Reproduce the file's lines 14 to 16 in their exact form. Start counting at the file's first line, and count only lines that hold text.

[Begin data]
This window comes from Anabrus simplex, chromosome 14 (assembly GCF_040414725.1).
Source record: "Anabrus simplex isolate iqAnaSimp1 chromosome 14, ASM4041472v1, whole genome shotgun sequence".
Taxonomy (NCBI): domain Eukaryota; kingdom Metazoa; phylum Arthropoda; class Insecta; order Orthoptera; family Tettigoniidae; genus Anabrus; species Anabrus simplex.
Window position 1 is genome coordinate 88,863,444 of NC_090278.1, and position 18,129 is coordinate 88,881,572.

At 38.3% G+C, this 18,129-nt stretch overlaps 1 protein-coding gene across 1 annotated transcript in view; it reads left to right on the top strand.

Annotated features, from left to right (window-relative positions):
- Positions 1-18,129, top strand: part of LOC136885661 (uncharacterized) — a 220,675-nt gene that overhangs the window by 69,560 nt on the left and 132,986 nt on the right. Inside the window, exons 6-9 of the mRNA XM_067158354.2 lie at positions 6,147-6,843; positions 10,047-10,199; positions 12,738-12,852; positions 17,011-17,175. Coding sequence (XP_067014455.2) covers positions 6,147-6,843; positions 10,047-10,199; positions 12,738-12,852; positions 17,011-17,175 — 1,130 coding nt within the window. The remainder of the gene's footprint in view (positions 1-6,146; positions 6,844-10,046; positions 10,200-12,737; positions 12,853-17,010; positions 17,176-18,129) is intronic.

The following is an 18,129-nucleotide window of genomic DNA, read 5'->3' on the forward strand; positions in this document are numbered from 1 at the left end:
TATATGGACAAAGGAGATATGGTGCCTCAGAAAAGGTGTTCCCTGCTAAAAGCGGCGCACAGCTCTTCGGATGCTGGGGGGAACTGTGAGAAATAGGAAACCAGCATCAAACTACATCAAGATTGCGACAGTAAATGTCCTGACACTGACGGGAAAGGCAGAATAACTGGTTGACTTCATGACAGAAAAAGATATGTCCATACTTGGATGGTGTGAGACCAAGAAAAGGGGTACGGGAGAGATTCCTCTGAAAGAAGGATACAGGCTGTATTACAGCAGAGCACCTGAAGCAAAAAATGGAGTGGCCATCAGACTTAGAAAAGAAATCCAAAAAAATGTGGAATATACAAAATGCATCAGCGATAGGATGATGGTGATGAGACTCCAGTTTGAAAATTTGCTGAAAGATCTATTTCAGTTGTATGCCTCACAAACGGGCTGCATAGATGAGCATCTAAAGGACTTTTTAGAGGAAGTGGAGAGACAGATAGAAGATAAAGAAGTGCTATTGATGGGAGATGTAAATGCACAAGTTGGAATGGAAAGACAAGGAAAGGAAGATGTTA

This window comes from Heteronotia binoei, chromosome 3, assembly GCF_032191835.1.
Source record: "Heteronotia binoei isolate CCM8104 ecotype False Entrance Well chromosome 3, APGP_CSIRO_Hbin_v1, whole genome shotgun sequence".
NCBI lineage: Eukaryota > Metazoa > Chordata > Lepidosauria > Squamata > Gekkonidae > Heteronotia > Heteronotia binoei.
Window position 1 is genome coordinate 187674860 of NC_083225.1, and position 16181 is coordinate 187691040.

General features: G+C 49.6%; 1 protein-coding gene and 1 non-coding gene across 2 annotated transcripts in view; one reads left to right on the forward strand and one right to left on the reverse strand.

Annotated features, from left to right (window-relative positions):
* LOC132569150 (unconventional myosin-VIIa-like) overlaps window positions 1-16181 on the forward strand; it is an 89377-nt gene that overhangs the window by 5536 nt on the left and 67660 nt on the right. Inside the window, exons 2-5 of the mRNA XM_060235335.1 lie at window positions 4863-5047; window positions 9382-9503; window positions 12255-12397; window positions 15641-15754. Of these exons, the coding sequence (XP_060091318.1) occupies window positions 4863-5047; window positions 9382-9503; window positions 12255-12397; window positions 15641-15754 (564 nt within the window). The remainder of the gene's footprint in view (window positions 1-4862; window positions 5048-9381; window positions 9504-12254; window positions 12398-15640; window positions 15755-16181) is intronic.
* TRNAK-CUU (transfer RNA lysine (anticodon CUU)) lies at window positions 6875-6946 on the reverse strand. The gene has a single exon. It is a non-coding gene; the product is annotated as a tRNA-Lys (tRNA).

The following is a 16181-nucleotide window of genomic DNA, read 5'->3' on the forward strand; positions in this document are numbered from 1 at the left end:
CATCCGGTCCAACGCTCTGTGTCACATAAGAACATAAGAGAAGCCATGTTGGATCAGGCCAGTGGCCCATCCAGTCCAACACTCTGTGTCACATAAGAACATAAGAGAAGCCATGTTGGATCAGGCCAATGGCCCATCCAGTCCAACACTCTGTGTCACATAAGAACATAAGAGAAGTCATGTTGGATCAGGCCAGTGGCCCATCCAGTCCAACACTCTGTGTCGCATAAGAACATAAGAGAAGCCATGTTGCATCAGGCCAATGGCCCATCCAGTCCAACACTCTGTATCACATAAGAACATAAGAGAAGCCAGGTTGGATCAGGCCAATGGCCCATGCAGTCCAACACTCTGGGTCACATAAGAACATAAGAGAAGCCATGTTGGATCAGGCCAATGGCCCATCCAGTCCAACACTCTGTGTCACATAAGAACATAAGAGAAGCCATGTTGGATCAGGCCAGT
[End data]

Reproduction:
General features: G+C 49.6%; 1 protein-coding gene and 1 non-coding gene across 2 annotated transcripts in view; one reads left to right on the forward strand and one right to left on the reverse strand.

Annotated features, from left to right (window-relative positions):
* LOC132569150 (unconventional myosin-VIIa-like) overlaps window positions 1-16181 on the forward strand; it is an 89377-nt gene that overhangs the window by 5536 nt on the left and 67660 nt on the right. Inside the window, exons 2-5 of the mRNA XM_060235335.1 lie at window positions 4863-5047; window positions 9382-9503; window positions 12255-12397; window positions 15641-15754. Of these exons, the coding sequence (XP_060091318.1) occupies window positions 4863-5047; window positions 9382-9503; window positions 12255-12397; window positions 15641-15754 (564 nt within the window). The remainder of the gene's footprint in view (window positions 1-4862; window positions 5048-9381; window positions 9504-12254; window positions 12398-15640; window positions 15755-16181) is intronic.